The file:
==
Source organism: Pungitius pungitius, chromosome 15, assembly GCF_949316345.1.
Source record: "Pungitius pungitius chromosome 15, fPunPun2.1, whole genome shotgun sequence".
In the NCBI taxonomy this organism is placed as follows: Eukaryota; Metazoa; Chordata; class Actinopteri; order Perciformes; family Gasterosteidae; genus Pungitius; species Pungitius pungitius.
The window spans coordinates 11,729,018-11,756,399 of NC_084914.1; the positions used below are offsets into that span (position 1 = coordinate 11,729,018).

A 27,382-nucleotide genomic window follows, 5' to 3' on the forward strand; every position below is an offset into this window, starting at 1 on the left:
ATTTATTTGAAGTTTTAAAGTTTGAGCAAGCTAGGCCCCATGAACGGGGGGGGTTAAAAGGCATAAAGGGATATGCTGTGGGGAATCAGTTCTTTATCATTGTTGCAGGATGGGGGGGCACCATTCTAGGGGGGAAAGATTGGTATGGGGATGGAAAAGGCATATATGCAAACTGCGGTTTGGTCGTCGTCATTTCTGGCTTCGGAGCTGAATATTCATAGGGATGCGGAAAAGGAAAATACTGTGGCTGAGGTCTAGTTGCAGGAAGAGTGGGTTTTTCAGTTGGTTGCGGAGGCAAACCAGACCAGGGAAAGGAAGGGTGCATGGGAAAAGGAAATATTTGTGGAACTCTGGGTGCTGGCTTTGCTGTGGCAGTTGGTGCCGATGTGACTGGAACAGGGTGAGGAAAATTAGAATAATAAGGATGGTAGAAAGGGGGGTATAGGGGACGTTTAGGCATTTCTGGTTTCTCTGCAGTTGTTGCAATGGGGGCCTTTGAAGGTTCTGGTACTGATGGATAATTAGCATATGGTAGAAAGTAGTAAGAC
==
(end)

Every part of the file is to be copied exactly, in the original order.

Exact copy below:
Source organism: Pungitius pungitius, chromosome 15, assembly GCF_949316345.1.
Source record: "Pungitius pungitius chromosome 15, fPunPun2.1, whole genome shotgun sequence".
In the NCBI taxonomy this organism is placed as follows: Eukaryota; Metazoa; Chordata; class Actinopteri; order Perciformes; family Gasterosteidae; genus Pungitius; species Pungitius pungitius.
The window spans coordinates 11,729,018-11,756,399 of NC_084914.1; the positions used below are offsets into that span (position 1 = coordinate 11,729,018).

A 27,382-nucleotide genomic window follows, 5' to 3' on the forward strand; every position below is an offset into this window, starting at 1 on the left:
ATTTATTTGAAGTTTTAAAGTTTGAGCAAGCTAGGCCCCATGAACGGGGGGGGTTAAAAGGCATAAAGGGATATGCTGTGGGGAATCAGTTCTTTATCATTGTTGCAGGATGGGGGGGCACCATTCTAGGGGGGAAAGATTGGTATGGGGATGGAAAAGGCATATATGCAAACTGCGGTTTGGTCGTCGTCATTTCTGGCTTCGGAGCTGAATATTCATAGGGATGCGGAAAAGGAAAATACTGTGGCTGAGGTCTAGTTGCAGGAAGAGTGGGTTTTTCAGTTGGTTGCGGAGGCAAACCAGACCAGGGAAAGGAAGGGTGCATGGGAAAAGGAAATATTTGTGGAACTCTGGGTGCTGGCTTTGCTGTGGCAGTTGGTGCCGATGTGACTGGAACAGGGTGAGGAAAATTAGAATAATAAGGATGGTAGAAAGGGGGGTATAGGGGACGTTTAGGCATTTCTGGTTTCTCTGCAGTTGTTGCAATGGGGGCCTTTGAAGGTTCTGGTACTGATGGATAATTAGCATATGGTAGAAAGTAGTAAGAC